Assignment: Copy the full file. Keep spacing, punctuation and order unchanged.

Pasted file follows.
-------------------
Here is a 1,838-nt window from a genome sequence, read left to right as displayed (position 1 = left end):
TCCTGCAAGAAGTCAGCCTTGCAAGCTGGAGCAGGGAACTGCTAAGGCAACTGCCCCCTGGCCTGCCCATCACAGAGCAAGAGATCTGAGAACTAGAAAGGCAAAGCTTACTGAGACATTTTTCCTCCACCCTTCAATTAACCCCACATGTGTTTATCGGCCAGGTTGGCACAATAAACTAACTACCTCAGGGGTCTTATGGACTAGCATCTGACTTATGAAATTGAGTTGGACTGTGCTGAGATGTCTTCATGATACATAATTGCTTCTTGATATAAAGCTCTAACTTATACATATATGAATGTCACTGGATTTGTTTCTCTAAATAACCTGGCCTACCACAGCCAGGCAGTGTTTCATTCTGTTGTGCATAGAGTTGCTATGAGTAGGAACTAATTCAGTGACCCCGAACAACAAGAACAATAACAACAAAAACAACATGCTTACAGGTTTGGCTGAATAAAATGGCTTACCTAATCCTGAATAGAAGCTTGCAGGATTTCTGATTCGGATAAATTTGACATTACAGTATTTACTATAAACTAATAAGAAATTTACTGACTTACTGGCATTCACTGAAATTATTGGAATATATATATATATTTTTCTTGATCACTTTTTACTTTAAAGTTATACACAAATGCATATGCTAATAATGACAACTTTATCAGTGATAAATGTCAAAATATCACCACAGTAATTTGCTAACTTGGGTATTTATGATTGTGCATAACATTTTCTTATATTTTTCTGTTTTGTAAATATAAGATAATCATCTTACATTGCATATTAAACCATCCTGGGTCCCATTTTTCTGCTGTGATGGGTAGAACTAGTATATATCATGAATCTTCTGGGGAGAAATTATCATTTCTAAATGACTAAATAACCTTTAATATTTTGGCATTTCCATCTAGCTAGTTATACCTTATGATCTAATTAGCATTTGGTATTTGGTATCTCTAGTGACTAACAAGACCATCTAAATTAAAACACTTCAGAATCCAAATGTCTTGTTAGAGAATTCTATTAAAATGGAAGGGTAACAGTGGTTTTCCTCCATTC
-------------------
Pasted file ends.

Here is a 1,838-nt window from a genome sequence, read left to right as displayed (position 1 = left end):
TCCTGCAAGAAGTCAGCCTTGCAAGCTGGAGCAGGGAACTGCTAAGGCAACTGCCCCCTGGCCTGCCCATCACAGAGCAAGAGATCTGAGAACTAGAAAGGCAAAGCTTACTGAGACATTTTTCCTCCACCCTTCAATTAACCCCACATGTGTTTATCGGCCAGGTTGGCACAATAAACTAACTACCTCAGGGGTCTTATGGACTAGCATCTGACTTATGAAATTGAGTTGGACTGTGCTGAGATGTCTTCATGATACATAATTGCTTCTTGATATAAAGCTCTAACTTATACATATATGAATGTCACTGGATTTGTTTCTCTAAATAACCTGGCCTACCACAGCCAGGCAGTGTTTCATTCTGTTGTGCATAGAGTTGCTATGAGTAGGAACTAATTCAGTGACCCCGAACAACAAGAACAATAACAACAAAAACAACATGCTTACAGGTTTGGCTGAATAAAATGGCTTACCTAATCCTGAATAGAAGCTTGCAGGATTTCTGATTCGGATAAATTTGACATTACAGTATTTACTATAAACTAATAAGAAATTTACTGACTTACTGGCATTCACTGAAATTATTGGAATATATATATATATTTTTCTTGATCACTTTTTACTTTAAAGTTATACACAAATGCATATGCTAATAATGACAACTTTATCAGTGATAAATGTCAAAATATCACCACAGTAATTTGCTAACTTGGGTATTTATGATTGTGCATAACATTTTCTTATATTTTTCTGTTTTGTAAATATAAGATAATCATCTTACATTGCATATTAAACCATCCTGGGTCCCATTTTTCTGCTGTGATGGGTAGAACTAGTATATATCATGAATCTTCTGGGGAGAAATTATCATTTCTAAATGACTAAATAACCTTTAATATTTTGGCATTTCCATCTAGCTAGTTATACCTTATGATCTAATTAGCATTTGGTATTTGGTATCTCTAGTGACTAACAAGACCATCTAAATTAAAACACTTCAGAATCCAAATGTCTTGTTAGAGAATTCTATTAAAATGGAAGGGTAACAGTGGTTTTCCTCCATTC